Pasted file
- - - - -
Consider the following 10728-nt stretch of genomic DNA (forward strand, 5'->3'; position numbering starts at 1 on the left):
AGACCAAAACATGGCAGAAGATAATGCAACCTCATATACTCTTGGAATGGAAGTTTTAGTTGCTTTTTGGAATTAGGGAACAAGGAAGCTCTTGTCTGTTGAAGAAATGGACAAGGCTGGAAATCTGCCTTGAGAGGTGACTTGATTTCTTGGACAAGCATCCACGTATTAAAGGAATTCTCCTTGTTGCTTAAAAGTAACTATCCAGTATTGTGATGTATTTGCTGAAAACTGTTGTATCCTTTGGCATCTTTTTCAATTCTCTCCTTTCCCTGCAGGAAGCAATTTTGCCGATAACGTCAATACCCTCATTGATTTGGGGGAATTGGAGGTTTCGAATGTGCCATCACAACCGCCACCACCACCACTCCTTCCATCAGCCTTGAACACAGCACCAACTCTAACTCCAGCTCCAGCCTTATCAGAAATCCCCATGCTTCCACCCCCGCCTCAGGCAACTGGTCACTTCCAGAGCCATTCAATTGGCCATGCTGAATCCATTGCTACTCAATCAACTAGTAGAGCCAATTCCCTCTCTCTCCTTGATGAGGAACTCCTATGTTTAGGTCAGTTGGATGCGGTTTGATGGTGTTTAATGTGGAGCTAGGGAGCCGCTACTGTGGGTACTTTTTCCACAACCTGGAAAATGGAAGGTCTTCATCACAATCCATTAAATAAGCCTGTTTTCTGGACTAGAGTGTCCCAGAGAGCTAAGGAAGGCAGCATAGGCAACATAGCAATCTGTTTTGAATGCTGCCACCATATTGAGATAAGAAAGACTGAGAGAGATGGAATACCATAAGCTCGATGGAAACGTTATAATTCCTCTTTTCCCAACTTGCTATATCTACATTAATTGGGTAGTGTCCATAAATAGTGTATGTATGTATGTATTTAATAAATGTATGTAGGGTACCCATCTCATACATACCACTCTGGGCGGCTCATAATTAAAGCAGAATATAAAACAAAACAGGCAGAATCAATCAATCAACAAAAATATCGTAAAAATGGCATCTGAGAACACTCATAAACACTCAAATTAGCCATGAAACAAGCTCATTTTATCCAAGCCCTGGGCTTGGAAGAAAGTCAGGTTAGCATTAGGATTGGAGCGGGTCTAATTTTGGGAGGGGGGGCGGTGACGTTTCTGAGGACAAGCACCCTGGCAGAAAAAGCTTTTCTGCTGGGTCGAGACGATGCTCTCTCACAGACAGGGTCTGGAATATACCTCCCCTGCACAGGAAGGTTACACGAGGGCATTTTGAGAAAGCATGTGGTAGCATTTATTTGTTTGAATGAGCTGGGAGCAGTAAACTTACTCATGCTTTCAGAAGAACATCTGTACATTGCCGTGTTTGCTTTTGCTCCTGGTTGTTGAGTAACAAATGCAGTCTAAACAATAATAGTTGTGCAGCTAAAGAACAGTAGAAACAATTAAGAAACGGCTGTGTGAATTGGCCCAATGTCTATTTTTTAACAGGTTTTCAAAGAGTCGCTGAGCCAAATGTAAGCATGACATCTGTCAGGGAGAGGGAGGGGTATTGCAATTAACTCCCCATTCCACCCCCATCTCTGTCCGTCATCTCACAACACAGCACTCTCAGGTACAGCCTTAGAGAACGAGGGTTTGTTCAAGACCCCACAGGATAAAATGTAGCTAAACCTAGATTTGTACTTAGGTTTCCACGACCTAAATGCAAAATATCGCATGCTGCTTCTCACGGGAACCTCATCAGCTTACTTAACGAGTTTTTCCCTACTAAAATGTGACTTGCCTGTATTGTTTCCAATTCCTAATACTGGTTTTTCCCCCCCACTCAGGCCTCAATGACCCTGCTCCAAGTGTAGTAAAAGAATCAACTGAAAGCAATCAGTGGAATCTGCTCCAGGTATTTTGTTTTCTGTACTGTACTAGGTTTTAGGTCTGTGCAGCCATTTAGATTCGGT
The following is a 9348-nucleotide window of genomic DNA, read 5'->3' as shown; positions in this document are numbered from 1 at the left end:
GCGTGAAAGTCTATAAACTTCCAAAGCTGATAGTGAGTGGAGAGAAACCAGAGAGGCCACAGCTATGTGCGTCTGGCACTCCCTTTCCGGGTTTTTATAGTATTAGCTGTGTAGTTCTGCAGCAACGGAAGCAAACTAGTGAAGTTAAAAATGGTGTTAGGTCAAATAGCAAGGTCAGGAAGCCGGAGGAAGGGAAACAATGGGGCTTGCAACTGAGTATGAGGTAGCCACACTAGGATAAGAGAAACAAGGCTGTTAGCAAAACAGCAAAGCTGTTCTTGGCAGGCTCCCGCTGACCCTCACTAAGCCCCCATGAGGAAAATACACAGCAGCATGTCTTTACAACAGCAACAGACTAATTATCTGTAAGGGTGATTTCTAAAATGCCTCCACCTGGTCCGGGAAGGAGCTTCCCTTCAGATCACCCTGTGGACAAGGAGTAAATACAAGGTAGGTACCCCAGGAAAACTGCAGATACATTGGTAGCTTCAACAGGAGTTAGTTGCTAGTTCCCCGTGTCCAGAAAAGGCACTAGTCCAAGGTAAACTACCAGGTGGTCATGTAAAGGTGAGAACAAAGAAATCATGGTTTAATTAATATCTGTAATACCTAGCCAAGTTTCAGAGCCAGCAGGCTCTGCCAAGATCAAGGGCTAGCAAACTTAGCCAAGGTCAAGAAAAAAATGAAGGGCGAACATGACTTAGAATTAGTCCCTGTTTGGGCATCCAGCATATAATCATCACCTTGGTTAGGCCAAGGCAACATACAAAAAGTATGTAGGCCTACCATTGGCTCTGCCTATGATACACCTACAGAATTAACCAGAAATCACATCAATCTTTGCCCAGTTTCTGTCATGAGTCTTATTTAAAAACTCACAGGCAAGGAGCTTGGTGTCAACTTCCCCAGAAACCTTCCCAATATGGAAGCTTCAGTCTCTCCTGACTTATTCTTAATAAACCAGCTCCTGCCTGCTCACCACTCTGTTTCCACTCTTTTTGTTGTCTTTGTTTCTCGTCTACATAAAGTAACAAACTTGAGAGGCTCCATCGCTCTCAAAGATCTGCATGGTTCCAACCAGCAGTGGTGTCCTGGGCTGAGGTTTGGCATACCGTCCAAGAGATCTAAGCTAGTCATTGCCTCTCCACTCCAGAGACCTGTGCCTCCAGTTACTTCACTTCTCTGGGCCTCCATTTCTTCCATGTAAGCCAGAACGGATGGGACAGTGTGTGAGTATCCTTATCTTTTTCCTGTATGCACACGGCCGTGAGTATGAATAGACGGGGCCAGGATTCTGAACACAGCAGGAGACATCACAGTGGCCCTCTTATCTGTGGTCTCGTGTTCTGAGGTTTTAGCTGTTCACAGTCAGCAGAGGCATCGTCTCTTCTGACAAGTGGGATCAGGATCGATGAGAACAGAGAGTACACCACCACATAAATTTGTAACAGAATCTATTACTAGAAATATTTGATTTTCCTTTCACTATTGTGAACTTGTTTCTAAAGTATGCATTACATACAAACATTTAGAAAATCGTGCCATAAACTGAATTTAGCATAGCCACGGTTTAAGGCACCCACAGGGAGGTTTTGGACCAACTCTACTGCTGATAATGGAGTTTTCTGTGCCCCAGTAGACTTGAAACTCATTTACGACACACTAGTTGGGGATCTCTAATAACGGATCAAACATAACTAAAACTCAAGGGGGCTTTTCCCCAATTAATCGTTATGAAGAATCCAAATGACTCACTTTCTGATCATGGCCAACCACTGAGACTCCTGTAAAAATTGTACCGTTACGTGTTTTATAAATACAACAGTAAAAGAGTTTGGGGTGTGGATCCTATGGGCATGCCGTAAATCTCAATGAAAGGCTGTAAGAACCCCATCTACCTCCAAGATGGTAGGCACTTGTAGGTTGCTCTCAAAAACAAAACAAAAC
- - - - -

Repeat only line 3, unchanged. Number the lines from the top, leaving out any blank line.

The following is a 9348-nucleotide window of genomic DNA, read 5'->3' as shown; positions in this document are numbered from 1 at the left end: